LIVONIA — Phillips Service Industries Inc., a privately held manufacturing and services holding company, announced Wednesday that it is researching locations to build a new, high-tech additive manufacturing plant to produce large-scale parts for the aerospace and defense industries.

Phillips said that “some” of the states under consideration include Ohio, Illinois, Indiana, New York and Michigan.

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PSI is also investigating opportunities to set up additive manufacturing programs with academic institutions that seek to advance the state of manufacturing technology.

Additive manufacturing — also known as 3D printing — refers to technologies that create objects through a sequential layering process. The term has turned into a “buzz” word since President Barack Obama personally embraced the technology during his State of the Union address in January 2013.  

PSI’s Electron Beam Direct Manufacturing technology, which combines computer-aided design, electron beam welding and additive manufacturing processing, is the force driving this growth.

Chicago-based Sciaky Inc., a subsidiary of PSI, has pioneered this technology since 1998. Today, EBDM remains the only large-scale, fully-programmable means of achieving near-net shape parts made of high-value metals like titanium, tantalum, and inconel, a nickel-base alloy with chromium and iron used in gas-turbine blades.

EBDM allows manufacturers to save time and money over traditional manufacturing and prototyping processes by significantly reducing material costs and lead times, as well as slashing machine time by as much as 80 percent.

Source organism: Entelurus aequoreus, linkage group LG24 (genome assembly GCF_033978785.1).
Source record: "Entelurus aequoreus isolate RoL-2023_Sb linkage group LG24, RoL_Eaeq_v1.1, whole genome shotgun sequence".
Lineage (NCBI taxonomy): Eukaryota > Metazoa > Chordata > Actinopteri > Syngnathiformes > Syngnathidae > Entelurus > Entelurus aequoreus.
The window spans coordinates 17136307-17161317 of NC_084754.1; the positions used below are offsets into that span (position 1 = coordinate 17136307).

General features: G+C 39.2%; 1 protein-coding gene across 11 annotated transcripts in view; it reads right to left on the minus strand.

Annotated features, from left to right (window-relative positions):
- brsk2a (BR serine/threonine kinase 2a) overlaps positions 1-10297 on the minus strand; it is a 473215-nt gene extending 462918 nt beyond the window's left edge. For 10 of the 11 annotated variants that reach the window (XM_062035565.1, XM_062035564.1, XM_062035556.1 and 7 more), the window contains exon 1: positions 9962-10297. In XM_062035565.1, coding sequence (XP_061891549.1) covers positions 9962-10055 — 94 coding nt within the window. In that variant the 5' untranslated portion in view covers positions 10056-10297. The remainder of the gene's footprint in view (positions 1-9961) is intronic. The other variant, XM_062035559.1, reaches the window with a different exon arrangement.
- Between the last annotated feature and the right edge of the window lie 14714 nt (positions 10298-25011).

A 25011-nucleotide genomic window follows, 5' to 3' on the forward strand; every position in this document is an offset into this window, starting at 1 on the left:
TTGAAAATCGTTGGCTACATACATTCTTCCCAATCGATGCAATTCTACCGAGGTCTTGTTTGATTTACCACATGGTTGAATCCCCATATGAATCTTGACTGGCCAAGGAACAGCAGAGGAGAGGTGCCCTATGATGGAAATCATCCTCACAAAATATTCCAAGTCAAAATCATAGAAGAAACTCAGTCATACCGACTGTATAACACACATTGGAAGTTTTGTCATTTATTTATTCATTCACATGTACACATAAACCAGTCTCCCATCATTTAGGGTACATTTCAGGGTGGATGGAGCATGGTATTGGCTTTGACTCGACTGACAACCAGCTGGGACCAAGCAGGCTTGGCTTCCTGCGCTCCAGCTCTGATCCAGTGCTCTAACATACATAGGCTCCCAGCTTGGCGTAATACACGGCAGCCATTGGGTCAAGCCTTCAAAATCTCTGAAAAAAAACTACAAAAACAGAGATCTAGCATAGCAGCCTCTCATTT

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Mike Riley, Editor of Fabricating & Metalworking Magazine, alluded to the potential of EBDM in a May 2012 article titled The Long and Winding Road: “EBDM targets the most expensive materials to process on the planet for the most demanding critical applications known to man and, in every case, could potentially cut the purchased price of the typical material lot sizes by orders of magnitude… No more headaches waiting for dies, molds, expensive billets, etc. Game changing.”

Over the past four years, PSI and Sciaky have been involved in advanced research and development projects with the Department of Defense, the U.S. Air Force, Lockheed Martin Aeronautics, Boeing, the Defense Advanced Research Projects Agency and Pennsylvania State University’s Applied Research Lab to further advance EBDM technology.

According to the Society of Manufacturing Engineers, the global aerospace and defense manufacturing industry is worth $170 billion. 

“This (EBDM) is indeed a game-changer,” said Stephen O’Bryan, vice president of F-35 program integration and business development at Lockheed Martin Aeronautics, during a DOD Mentor-Protege Ceremony at Sciaky Inc. on April 12. “The implications for cost-savings are astronomical. On just one part of the Lockheed Martin F-35 aircraft, known as the Flaperon Spars, it is estimated that pre-forms made using EBDM technology, in lieu of the current process, will save the Air Force $100 million” over the lifetime of the aircraft.

PSI president and CEO Scott Phillips said that a decision for selecting a location for the additive manufacturing plant could be made in the next six months.

“PSI is all about pushing the boundaries of technology,” said Phillips. “We see significant growth opportunities in the aerospace and defense markets, and we know that there are talented Americans out there that are looking for work, who would love to be part of the next big movement in manufacturing.”  

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